Get curated editors’ picks, peeks behind the scenes, film recommendations and more.
Part of an art experiment conducted in Thailand’s mangrove forests by the Swiss artists Robin Meier and André Gwerder, this short film documents a stunning display of fireflies flashing in manipulated patterns. In 1992, researchers solved what was once a scientific mystery, figuring out that certain species of fireflies synchronised their flashing not by following a leader, as was suspected, but by coordinating their internal clocks to match the group. In Synchronising Fireflies, Meier and Gwerder manipulate this natural mechanism by using LEDs to coax the fireflies into creating coordinated displays. The piece is hardly just an exercise in crafting ecological eye candy, though; in creating it, the artists set out to ‘explore the idea of free will and transform a machine into a living actor inside a colony of insects’.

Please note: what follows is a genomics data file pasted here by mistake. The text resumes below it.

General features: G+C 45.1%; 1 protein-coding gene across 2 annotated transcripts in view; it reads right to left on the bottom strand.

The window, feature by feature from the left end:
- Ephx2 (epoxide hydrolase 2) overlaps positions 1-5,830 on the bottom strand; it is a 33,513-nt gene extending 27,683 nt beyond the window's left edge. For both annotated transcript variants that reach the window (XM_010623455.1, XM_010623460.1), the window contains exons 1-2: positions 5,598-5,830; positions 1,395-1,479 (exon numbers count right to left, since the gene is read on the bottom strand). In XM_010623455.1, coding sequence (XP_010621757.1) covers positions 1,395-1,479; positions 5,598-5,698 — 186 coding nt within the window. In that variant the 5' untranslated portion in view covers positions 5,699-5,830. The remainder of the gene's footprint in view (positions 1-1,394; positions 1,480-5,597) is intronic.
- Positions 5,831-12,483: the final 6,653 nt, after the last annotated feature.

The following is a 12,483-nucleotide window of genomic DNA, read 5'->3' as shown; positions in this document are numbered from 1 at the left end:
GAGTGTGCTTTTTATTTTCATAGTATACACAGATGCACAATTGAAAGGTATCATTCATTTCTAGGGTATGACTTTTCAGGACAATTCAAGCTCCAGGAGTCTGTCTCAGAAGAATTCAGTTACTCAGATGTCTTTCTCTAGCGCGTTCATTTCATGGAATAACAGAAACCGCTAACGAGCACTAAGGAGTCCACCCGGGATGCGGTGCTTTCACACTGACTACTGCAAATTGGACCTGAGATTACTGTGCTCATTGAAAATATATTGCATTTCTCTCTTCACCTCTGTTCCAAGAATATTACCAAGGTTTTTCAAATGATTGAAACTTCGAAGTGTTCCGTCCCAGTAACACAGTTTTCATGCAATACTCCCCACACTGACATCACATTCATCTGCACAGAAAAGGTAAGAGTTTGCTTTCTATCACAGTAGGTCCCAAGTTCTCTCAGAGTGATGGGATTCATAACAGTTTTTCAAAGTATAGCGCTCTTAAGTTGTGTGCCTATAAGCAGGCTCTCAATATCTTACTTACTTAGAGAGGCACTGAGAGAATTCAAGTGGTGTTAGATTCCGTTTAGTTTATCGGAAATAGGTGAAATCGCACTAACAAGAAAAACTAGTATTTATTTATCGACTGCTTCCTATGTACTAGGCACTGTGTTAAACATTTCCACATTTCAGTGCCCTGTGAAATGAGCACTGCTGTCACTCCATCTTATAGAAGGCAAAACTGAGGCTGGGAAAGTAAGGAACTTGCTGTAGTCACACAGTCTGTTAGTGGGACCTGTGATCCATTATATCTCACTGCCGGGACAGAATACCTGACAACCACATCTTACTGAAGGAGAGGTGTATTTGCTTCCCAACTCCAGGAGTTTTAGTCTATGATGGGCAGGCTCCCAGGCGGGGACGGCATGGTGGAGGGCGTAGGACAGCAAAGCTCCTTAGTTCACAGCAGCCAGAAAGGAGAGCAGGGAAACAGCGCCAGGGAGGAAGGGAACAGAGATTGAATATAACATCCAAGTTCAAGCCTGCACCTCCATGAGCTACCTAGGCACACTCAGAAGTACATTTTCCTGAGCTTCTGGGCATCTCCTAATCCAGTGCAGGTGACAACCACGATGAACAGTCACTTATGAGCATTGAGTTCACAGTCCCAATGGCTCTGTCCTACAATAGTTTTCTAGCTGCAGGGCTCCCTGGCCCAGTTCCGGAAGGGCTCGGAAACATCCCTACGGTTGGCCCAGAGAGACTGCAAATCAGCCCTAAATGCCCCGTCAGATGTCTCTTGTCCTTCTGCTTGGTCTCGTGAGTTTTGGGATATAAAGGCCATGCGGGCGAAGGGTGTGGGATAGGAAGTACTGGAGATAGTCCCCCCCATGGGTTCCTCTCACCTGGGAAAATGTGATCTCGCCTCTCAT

For those who want to be that living actor inside a colony of insects, the US-based games developer Nicky Case created ‘Fireflies’.
Directors: Robin Meier, André Gwerder
Producer: Audemars Piguet Art Commission, Le Brassus
Raw solar-storm footage is the punk-rock antidote to sleek James Webb imagery
Dazzling timelapse shows how microbes spoil our food – and sometimes enrich it
Inside the unique London community built by residents to defy housing discrimination
Film and visual culture
With human help, AIs are generating a new aesthetics. The results are trippy
From manners to mud – two women recall coming of age in Victorian London
Gender and identity
The joys and complications of raising a baby without gender in a binary world
Sports and games
Bodies, bikes and groovy music propel this stylish classic film from 1965
Can art in a swanky restaurant ever be transcendent? On Rothko’s Seagram Murals
Like pop music, humpback whale songs spread, mutate, and fall out of fashion